Due to the limiting factors of light intensity, changing photoperiod (day length), temperature and rainfall a seasonal succession occurs in the field and ground layers.
Canopy in winter: Until late spring there is very little restriction to light entering the woodland. The flowers which begin to grow on the woodland floor (ground layer) will be small like the violet.
The same canopy in early summer: The canopy is the last leafy layer to expand and restrict light falling on to the ground and field layers of the woodland. At this time they will be at their peak and most diverse. After June the reduction in light intensity caused by the darkening of the leaves will restrict these layers to the hardiest species.
Over the year a cycle of appearance and disappearance of both leaves and flowers may occur. Those that grow first to avoid the shade when the canopy closes over must have food in reserve that was manufactured the previous year. Perennating organs, like rhizomes and bulbs are used to store this food. This will induce rapid growth and an early production of a flower. This must be tempered with the possible shortage of pollinating insects. Violets and Wood Sorrel produce additional cleistagamic flowers (able to self-fertilise).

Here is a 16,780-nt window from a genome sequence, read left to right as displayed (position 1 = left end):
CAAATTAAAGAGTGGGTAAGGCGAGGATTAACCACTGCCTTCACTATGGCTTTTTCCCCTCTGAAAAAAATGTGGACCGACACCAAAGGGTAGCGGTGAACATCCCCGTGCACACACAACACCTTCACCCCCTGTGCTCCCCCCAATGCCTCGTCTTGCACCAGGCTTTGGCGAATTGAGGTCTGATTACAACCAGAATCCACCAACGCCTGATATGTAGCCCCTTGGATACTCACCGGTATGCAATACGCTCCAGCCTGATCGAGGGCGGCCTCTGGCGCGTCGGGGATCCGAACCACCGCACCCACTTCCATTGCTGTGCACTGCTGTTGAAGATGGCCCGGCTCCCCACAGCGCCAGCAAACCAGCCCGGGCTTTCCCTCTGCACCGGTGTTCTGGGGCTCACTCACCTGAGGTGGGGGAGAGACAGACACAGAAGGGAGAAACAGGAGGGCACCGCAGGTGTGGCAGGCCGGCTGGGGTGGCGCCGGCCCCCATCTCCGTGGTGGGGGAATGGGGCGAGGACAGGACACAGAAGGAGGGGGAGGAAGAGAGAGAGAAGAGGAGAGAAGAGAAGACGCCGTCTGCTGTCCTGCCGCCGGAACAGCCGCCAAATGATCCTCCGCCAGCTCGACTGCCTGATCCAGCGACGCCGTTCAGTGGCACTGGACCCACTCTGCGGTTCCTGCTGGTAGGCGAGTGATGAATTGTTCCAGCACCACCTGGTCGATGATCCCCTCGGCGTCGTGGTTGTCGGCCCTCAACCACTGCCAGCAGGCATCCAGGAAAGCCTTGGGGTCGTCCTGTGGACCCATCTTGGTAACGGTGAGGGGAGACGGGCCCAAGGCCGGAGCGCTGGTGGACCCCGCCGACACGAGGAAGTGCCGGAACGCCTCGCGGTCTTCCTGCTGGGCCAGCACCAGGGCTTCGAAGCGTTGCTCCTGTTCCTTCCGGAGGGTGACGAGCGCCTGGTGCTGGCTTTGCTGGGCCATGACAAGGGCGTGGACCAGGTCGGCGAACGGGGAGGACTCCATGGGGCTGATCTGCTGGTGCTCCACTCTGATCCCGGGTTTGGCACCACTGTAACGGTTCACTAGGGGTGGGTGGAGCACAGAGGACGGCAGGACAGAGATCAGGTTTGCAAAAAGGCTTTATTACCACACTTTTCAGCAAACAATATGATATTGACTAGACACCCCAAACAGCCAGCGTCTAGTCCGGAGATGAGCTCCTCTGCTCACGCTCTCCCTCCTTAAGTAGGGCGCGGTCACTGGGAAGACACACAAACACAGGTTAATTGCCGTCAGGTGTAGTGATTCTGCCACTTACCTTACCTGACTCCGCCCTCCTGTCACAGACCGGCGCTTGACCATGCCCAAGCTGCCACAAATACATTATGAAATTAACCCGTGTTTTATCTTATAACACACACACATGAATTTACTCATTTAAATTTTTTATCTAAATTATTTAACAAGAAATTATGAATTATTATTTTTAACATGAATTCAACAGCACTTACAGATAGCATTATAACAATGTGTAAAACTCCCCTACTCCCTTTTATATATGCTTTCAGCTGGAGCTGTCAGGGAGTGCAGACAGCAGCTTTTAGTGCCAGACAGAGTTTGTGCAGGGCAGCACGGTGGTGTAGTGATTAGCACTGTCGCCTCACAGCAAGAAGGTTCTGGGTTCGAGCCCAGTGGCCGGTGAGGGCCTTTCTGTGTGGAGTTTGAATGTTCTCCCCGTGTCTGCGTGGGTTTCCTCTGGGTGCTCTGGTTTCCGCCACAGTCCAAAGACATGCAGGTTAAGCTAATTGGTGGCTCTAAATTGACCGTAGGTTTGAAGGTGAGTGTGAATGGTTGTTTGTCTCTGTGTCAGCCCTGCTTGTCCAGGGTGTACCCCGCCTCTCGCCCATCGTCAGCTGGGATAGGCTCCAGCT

After flowering, leaves may remain as long as possible to ensure maximum food production for the next year. Wood Anemone leaves are short lived and this limits the outgrowths from the rhizome each spring: it dies at the previous year’s end, extending at the other. As spring advances so the succession of plants continue, favouring the larger ones until a sub-layering occurs. Eventually by June and July the canopy may be so dense. particularly in beech, that the wood becomes very dark.
Yellow Bird’s-nest: a saprophytic species, feeding on dead leaves in a beech wood.
Beech has well adapted leaves which absorb all but a few percent of the available light. Hence, it is virtually impossible for photosynthesis to take place in the ground and field layers. Plants begin to grow which use other methods of obtaining food. Here, saprophytic plants may grow (including orchids) which lack leaves but have a fungal association with the roots enabling them to utilise organic matter in the soil. Other species able to survive here will be parasitic species.
Eventually the shade is too great and the slower growing shade plants such as the nightshade, sedges and ferns take over. By the autumn this too will have died back with a substitution by fungi which consume the “rain” of dead organic matter. Fungi are present through much of the year but only become obvious with their fruiting bodies during the autumn.
An oak-beech woodland in late winter. Note the large amounts of dead organic matter on the floor.
By autumn the change in light and temperature cause few species of plants to grow and the woodland floor becomes the domain of fungi. These are largely saprophytes, feeding off dead matter and at this time there is plenty of leaves falling from the canopy.